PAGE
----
Butler, Judith — Beside Oneself: On the Limits of Sexual Autonomy

Butler, Judith. “Beside Oneself: On the Limits of Sexual Autonomy.” Undoing Gender. New York: Routledge, 2004. 17-40.  Print.

Butler writes, “I would like to start, and to end, with the question of the human, of who counts as human, and the related question of whose lives count as lives, and with a question that has preoccupied many of us for years: what makes for a grievable life?” (17-18). In elaborating on grief, she says, “Many people think grief is privatizing, […] but I think it exposes the constitutive sociality of the self, a basis for thinking a political community of a complex order” (19). Grief, she writes, “contains within it the possibility of apprehending the fundamental sociality of embodied life, the ways in which we are from the start, and by virtue of being a bodily being, already given over, beyond ourselves, implicated in lives that are not our own.” She suggests that grief as our bodily implication in others’ lives can be used in political spaces to enact physical nonviolence: “the fact that our lives are dependent on others can become the basis of claims for nonmilitaristic political solutions” (22). To make grief a resource for politics is to reduce othering the “enemy,” and to recognize the vulnerability and suffering of one’s opponents.” Butler thus pursues “a more general conception of the human at work […], one in which we are, from the start, even prior to individuation itself, and by virtue of our embodiment, given over to an other: this makes us vulnerable to violence, but also to another range of touch, a range that includes the eradication of our being at the one end, and the physical support for our lives, at the other (23). From this position, Butler contends that humans depend on a recognition of humanity from other humans, that is, they must be intelligible to one another. She elaborates on this concept, and extends it to discursive spaces:

So what is the relation between violence and what is “unreal,” between violence and unreality that attends to those who become the victims of violence, and where does the notion of the ungrievable life come in? On the level of discourse, certain lives are not considered lives at all, they cannot be humanized; they fit no dominant frame for the human, and their dehumanization occurs first, at this level. This level then gives rise to a physical violence that in some sense delivers the message of dehumanization which is already at work in the culture. (25)

Later, Butler promotes a disruption of what it is to be an acceptable body (28). She asserts that new modes of reality can emerge at the scene of embodiment:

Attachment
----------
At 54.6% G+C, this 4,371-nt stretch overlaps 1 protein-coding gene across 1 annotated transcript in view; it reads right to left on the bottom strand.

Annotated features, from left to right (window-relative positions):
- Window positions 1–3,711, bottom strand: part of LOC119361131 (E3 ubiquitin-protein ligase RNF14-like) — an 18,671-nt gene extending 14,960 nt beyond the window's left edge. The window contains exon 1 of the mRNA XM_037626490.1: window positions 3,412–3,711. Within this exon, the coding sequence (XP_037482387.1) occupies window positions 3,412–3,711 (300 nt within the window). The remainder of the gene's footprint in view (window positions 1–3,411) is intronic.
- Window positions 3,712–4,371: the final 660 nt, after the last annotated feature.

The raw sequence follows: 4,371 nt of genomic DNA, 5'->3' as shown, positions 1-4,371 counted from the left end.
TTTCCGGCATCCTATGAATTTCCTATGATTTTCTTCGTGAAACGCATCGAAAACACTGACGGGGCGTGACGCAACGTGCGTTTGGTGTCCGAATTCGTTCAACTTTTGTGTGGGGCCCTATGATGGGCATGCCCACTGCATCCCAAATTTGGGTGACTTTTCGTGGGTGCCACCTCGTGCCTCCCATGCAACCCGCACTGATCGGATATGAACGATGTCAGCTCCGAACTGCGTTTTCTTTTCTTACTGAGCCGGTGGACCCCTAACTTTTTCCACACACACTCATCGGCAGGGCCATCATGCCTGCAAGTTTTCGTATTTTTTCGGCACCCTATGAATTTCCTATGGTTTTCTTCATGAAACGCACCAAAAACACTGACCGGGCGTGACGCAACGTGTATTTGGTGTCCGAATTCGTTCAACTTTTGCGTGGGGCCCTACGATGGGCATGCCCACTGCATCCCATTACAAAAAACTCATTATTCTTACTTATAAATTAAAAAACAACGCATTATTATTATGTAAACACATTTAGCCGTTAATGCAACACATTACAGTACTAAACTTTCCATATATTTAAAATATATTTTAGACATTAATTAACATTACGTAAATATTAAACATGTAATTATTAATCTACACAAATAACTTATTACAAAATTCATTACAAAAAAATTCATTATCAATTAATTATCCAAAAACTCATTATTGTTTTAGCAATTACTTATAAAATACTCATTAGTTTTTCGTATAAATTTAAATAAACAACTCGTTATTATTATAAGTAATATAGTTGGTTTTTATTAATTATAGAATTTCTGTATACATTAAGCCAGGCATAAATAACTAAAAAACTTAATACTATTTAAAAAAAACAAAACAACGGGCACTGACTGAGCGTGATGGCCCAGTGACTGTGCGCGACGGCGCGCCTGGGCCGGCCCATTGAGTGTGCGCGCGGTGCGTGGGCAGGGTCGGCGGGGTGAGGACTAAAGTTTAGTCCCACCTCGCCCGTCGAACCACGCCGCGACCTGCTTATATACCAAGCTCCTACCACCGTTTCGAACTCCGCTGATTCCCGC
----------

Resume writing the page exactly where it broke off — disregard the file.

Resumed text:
These practices of instituting new modes of reality take place in part through the scene of embodiment, where the body is not understood as a static and accomplished fact, but as an aging process, a mode of becoming that, in becoming otherwise, exceeds the norm, reworks the norm, and makes us see how realities to which we thought we were confined are not written in stone. (29)

In short, Butler says, “norms of recongnition function to produce and to deproduce the notion of the human” (32). In the face of non-binaried sexual identities, through which Butler produces her argument, there can be two reactions: violent and nonviolent. The violent reaction does not ask questions and just seeks to reproduce what it already knows to be “true” about the identity of the Other. “The nonviolent response,” Butler writes, “lives with its unknowingness about the Other in the face of the Other, since sustaining the bond that the question opens is finally more valuable than knowing in advance what holds us in common” (35).

What intrigues me most about Butler’s piece is this notion of grief as a way of recognizing the embodiment of the other. In The Body in Pain, Elaine Scarry argues that the self cannot know what pain is or means to the Other, except in some abstract way. While intense emotional pain such as grief may come symptomatically close to physical pain, it is more accessible. Scarry argues that acute physical pain destroys the potential for language. Merging Scarry’s argument with Butler’s might point to a kind of expressible grief that results from physical pain in one’s own body or the Other’s.

But to even begin to grieve another being, one must recognize the humanity in the Other (I mean to use humanity broadly here, and for that term to cross special boundaries). In public discursive spaces, certain bodies are not recognized or are codified to be recognized only under certain circumstances. What, then, can one do when the violence being enacted happens through a lack of language? How can we recognize those previously excluded bodies as human? Could that tension produce new knowledge? How does one define what it means to be human or to have humanity?

—Alexis Priestley

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